The History Behind Your Favorite Fall Activities
As the fall season approaches with its cooler temps, everyone instinctively prepares for the fun autumn activities that we have all done as kids. Autumn is a remarkable time of year, the leaves turn brown and fall.
The landscape around us changes as summer retreats. Autumn is also an excellent opportunity for amateur photographers seeking to capture awesome before and after Autumn pictures for their portfolio.
In fact from bobbing for apples to building a scarecrow, there are quite a few activities that embody the fall season. Have you ever wondered about the history associated with those traditional activities that you do each year? You might be surprised by the origination of some of these great ideas.
Bobbing for Apples
Believe it or not, the tradition of bobbing for apples dates back to the Roman invasion of Britain when the army decided to pair their own celebrations with traditional Celtic festivals. The Romans brought an apple tree to the festivities because they believed that a fruit tree represented Pomona, who is the goddess of fruit and trees. The festival of Feralia occurred near the end of October and honored the passing of the dead. The apple, which is the symbol of Pomona, was soon incorporated into the celebrations—one of those being bobbing for apples.
There are many stories pertaining to the tradition of carving pumpkins into jack-o’-lanterns, which vary with the location. The most popular story ties the custom making of jack-o’-lanterns at Halloween to Ireland. The carved pumpkins were supposed to represent the spirits or supernatural beings or were used to ward off evil spirits. Since Halloween is the eve of All Saints’ Day and All Souls’ Day is November 2, there are a lot of representative variances.
According to historians, the feast in Plymouth Colony to celebrate the first harvest did not include turkey and pumpkin pie. Apparently, Americans didn’t start eating turkeys for Thanksgiving until the mid-1800s. During this time, a popular magazine editor named Sarah Josepha Hale read about the feast of 1621 and used the model for an annual holiday. Hale published a number of recipes for turkey, stuffing, and pumpkin pie. Her recipe publication was well received by readers and started the tradition of eating delicious pumpkin pie.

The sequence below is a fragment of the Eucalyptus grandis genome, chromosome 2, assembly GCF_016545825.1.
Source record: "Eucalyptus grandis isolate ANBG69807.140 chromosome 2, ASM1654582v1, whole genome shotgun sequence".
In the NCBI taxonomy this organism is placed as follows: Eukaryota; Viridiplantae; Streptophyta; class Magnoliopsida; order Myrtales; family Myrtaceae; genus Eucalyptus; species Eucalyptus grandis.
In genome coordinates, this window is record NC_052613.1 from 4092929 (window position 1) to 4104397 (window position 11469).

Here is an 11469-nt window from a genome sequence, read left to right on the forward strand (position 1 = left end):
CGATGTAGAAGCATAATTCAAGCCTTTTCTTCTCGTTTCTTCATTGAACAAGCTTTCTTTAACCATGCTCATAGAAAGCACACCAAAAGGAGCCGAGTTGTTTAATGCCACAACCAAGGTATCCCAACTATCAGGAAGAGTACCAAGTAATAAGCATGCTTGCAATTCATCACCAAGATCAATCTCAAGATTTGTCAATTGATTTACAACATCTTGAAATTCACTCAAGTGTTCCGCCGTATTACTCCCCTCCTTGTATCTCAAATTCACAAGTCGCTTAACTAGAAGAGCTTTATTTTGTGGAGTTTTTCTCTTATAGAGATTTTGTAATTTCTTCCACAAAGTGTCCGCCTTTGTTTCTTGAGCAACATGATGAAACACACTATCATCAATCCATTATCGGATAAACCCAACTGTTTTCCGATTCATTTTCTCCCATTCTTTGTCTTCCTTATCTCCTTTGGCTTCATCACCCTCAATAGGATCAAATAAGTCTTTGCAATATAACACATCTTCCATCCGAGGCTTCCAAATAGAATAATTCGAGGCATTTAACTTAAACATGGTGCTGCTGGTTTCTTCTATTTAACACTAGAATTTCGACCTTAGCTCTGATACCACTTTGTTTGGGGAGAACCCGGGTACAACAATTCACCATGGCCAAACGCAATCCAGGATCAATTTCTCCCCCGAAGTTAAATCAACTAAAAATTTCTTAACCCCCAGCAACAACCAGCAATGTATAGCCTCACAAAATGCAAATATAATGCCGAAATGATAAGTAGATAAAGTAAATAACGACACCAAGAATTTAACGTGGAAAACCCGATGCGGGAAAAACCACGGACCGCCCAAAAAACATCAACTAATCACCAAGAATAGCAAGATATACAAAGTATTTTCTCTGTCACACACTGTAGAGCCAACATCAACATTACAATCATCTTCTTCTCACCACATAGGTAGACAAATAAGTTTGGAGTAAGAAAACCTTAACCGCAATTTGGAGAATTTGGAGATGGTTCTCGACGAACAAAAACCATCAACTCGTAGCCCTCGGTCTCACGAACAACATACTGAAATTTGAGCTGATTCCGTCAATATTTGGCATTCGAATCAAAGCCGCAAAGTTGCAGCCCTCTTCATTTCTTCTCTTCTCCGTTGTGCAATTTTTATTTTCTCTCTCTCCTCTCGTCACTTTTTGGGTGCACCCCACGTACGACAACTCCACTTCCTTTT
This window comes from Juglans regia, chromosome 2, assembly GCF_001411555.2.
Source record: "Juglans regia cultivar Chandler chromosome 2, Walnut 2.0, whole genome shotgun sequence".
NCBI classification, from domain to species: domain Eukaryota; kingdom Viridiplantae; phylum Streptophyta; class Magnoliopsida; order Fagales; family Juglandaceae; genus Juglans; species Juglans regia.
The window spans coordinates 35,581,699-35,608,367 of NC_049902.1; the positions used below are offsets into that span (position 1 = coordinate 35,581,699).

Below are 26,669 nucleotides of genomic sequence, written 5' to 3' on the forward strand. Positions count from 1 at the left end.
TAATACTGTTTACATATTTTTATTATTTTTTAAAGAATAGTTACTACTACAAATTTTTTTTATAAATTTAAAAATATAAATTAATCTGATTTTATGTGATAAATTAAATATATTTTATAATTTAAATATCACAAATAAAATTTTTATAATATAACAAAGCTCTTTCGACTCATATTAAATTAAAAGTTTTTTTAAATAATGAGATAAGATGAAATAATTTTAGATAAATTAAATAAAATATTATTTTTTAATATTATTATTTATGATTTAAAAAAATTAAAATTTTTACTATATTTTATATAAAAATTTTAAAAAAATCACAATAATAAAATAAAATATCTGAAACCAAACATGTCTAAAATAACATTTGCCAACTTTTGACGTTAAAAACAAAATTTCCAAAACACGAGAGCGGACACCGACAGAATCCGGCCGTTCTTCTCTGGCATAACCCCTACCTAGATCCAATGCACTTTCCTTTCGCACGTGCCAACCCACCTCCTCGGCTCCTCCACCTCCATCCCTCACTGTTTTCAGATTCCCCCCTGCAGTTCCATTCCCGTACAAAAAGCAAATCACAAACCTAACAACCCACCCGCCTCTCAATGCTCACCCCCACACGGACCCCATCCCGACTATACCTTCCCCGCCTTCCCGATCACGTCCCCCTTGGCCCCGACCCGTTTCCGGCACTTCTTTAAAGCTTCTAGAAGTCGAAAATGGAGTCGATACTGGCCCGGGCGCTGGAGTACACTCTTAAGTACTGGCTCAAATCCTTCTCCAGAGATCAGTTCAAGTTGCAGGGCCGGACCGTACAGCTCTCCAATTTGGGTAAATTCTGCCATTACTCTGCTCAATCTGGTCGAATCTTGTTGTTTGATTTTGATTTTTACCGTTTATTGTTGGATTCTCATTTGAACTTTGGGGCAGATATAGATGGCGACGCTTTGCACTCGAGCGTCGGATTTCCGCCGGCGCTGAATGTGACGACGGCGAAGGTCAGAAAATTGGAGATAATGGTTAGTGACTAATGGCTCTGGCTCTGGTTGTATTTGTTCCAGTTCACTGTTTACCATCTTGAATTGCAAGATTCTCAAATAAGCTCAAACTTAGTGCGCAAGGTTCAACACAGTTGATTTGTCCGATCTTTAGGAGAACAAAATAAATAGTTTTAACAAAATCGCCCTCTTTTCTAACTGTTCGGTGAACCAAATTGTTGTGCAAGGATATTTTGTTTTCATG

The cornucopia is a symbol that represents a plentiful harvest. According to an Ancient Greek legend, gods and goddesses sat at tables where a real goat’s horn was filled with fruits and grains. The legend says that Amalthea accidentally broke off one of her horns. Zeus felt very bad for her and promised that the horn would bring her whatever she needed or wanted. As time went on, the overall shape of the cornucopia remained the same—and now many families recreate the harvest icon by filling waffle cones with treats and goodies for their kids.
Candy corn is associated with autumn because of the corn’s link to the fall harvest. Candy corn was invented in the 1880s by a Wunderlee Candy Company employee named George Renninger. When the delicious treat was initially made, the cooking process was done by hand. A sugar and corn syrup-based mixture was cooked into a slurry inside a large kettle, then dumped into buckets which were called runners, and then workers would pour the hot liquid into corn kernel shaped molds.
In the 1920s, candy corn was nicknamed chicken feed because it was sold in a box with a rooster on the front. These days, candy corn has taken on a whole new light since there is now candy corn-flavored bagels, Oreos, M&Ms, and coffee.
Now while you enjoy all of your favorite fall activities with the kids, you’ll all know the history behind them.
Angela Guzman is a contributing writer for Learning Liftoff. She has interviewed notable celebs such as Reese Witherspoon, Dwyane Wade, and Hugh Jackman. With a degree in journalism from Old Dominion University, she strives to inspire others through her writing. She enjoys long walks at Target with a Starbucks drink in hand. When she’s not busy writing, she loves spending time with her husband and their two daughters.